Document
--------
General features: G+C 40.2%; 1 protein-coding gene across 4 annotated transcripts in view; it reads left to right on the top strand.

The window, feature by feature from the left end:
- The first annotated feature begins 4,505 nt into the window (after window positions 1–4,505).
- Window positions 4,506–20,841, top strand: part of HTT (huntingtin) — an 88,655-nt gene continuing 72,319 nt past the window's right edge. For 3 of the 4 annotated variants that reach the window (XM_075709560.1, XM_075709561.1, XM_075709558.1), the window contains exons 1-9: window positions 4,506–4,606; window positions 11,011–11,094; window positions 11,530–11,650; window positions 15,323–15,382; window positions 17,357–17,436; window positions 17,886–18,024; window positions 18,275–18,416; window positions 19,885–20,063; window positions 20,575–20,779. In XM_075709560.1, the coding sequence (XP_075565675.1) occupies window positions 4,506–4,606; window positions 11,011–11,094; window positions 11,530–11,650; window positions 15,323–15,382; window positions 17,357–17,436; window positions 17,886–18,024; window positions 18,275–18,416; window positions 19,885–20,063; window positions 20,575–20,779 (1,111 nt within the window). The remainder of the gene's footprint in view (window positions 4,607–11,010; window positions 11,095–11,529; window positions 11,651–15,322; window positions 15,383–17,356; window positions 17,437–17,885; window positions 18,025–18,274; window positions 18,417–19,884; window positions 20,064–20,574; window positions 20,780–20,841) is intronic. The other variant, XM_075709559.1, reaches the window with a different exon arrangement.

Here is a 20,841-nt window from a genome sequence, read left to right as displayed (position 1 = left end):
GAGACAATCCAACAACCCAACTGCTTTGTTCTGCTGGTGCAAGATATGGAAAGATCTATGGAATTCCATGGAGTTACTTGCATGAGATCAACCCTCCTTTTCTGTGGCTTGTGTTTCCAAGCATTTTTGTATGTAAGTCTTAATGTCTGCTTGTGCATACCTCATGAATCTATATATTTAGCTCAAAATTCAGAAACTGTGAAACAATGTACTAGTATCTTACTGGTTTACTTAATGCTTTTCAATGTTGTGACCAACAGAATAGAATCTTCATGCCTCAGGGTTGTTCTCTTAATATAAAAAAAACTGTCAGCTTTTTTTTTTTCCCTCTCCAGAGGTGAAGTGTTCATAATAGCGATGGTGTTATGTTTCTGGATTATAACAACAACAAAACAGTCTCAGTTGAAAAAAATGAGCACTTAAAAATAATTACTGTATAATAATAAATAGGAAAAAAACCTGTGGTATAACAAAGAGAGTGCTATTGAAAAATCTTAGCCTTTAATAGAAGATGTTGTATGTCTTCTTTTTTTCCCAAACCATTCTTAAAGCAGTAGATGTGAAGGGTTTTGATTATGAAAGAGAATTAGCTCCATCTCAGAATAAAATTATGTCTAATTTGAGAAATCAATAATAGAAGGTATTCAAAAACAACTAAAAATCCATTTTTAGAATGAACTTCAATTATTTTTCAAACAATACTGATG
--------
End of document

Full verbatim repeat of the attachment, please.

General features: G+C 40.2%; 1 protein-coding gene across 4 annotated transcripts in view; it reads left to right on the top strand.

The window, feature by feature from the left end:
- The first annotated feature begins 4,505 nt into the window (after window positions 1–4,505).
- Window positions 4,506–20,841, top strand: part of HTT (huntingtin) — an 88,655-nt gene continuing 72,319 nt past the window's right edge. For 3 of the 4 annotated variants that reach the window (XM_075709560.1, XM_075709561.1, XM_075709558.1), the window contains exons 1-9: window positions 4,506–4,606; window positions 11,011–11,094; window positions 11,530–11,650; window positions 15,323–15,382; window positions 17,357–17,436; window positions 17,886–18,024; window positions 18,275–18,416; window positions 19,885–20,063; window positions 20,575–20,779. In XM_075709560.1, the coding sequence (XP_075565675.1) occupies window positions 4,506–4,606; window positions 11,011–11,094; window positions 11,530–11,650; window positions 15,323–15,382; window positions 17,357–17,436; window positions 17,886–18,024; window positions 18,275–18,416; window positions 19,885–20,063; window positions 20,575–20,779 (1,111 nt within the window). The remainder of the gene's footprint in view (window positions 4,607–11,010; window positions 11,095–11,529; window positions 11,651–15,322; window positions 15,383–17,356; window positions 17,437–17,885; window positions 18,025–18,274; window positions 18,417–19,884; window positions 20,064–20,574; window positions 20,780–20,841) is intronic. The other variant, XM_075709559.1, reaches the window with a different exon arrangement.

Here is a 20,841-nt window from a genome sequence, read left to right as displayed (position 1 = left end):
GAGACAATCCAACAACCCAACTGCTTTGTTCTGCTGGTGCAAGATATGGAAAGATCTATGGAATTCCATGGAGTTACTTGCATGAGATCAACCCTCCTTTTCTGTGGCTTGTGTTTCCAAGCATTTTTGTATGTAAGTCTTAATGTCTGCTTGTGCATACCTCATGAATCTATATATTTAGCTCAAAATTCAGAAACTGTGAAACAATGTACTAGTATCTTACTGGTTTACTTAATGCTTTTCAATGTTGTGACCAACAGAATAGAATCTTCATGCCTCAGGGTTGTTCTCTTAATATAAAAAAAACTGTCAGCTTTTTTTTTTTCCCTCTCCAGAGGTGAAGTGTTCATAATAGCGATGGTGTTATGTTTCTGGATTATAACAACAACAAAACAGTCTCAGTTGAAAAAAATGAGCACTTAAAAATAATTACTGTATAATAATAAATAGGAAAAAAACCTGTGGTATAACAAAGAGAGTGCTATTGAAAAATCTTAGCCTTTAATAGAAGATGTTGTATGTCTTCTTTTTTTCCCAAACCATTCTTAAAGCAGTAGATGTGAAGGGTTTTGATTATGAAAGAGAATTAGCTCCATCTCAGAATAAAATTATGTCTAATTTGAGAAATCAATAATAGAAGGTATTCAAAAACAACTAAAAATCCATTTTTAGAATGAACTTCAATTATTTTTCAAACAATACTGATG